Being in ReConnect, I knew first-hand how frustrating it was not having housing. It’s just so heartbreaking see people with a couple of nights in a motel and then out on the streets. I had one girl who was out in a swag. That can’t keep happening. I brushed with homelessness in Queensland – I understand the anxiety and stress they’re feeling when they come out of prison with nowhere to live.

How did you decide to work with VACRO?

I first came across VACRO when I was working at Langi Kal Kal Prison. Working inside the prison, I could see how many people were falling through the cracks – not getting the support they needed; leaving prison with nothing. It was heartbreaking to see them standing out the front of the prison with no one to pick them up. I put myself in their shoes and thought if it were me, I’d want someone to meet me at the gate. That’s the impact VACRO had on me; that’s why I joined.

You’ve done a lot since we last worked together – you spent time in Bairnsdale with the Department of Justice and Community Safety, managing complex, high-risk people on court orders. And then you worked at Corella Place.

I worked with a lot of sexual and violence offenders. I’m interested in what makes them tick. What makes them feel as though they have to commit those crimes – so premeditated, so calculated, so sneaky. What makes them tick? A lot of people in prison were running amok, doing pretty nasty stuff – but it’s impulsive, drug-related; people have fallen on hard times and have to rob to survive. These people are totally calculated. The psychology side of that is more what interested me.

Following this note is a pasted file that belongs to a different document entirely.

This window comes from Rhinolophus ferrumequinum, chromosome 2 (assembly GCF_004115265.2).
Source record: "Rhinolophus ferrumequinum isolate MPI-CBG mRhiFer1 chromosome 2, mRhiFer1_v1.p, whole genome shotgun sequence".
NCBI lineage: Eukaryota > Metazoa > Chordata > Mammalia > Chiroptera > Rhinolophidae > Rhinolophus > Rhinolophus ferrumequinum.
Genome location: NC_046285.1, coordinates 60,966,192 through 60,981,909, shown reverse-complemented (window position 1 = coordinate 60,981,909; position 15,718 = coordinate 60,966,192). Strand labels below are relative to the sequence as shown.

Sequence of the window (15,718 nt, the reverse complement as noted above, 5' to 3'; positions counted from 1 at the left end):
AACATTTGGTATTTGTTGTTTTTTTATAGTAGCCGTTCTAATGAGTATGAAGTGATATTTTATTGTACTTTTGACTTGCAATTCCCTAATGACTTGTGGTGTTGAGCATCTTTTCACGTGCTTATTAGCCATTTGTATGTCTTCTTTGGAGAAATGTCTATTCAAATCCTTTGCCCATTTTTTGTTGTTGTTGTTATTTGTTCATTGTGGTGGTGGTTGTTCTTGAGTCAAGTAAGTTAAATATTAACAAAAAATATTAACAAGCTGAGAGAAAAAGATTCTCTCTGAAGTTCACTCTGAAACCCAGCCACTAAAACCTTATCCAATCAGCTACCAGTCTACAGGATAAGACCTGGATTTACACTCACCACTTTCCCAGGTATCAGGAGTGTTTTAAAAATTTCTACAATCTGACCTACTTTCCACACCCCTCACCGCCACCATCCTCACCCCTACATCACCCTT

Did you ever come up with any theories?

No. I worked with senior clinicians in Forensicare and got some insight – early childhood trauma is a majority of it; previous traumas. Some with many complexities. It’s very interesting, but very intense. My work at Corella Place was a great opportunity to learn about managing sex offenders post-sentence, but it wasn’t for me. I kept thinking about VACRO… and then I saw this role advertised. I thought, ‘Oh my gosh, I may be able to come back, it does really feel like home’. I feel very blessed to be back.

We’re lucky to have you back! How do you hope your new housing role will have an impact?

A massive impact would be to be able to find someone a home. That’s the ultimate end goal. If I can turn around and see we’ve managed to get that person a private, long-term rental, rather than rooming houses or in and out of motels. It’s creating a new world for a person who’s coming out of prison having nothing. It’s a new path. I know it changes their lives – I’ve seen the expressions on the faces of people who know they’ve got someone to live. I’m determined to make some pretty big impacts. I’m really pumped. It will be challenging, but I think it’s going to be great.

Finally, what’s something about you that we wouldn’t learn from reading your resume?

I love everything outdoors – riding my horse, camping, and travel. I’m an animal lover, so anything I can do to help animals in any way, I will. My husband and I have helped rehome many horses and donkeys in the past, to wonderful homes. We’re blessed to have owned donkeys for many years – they’re very quirky and intelligent animals.


More information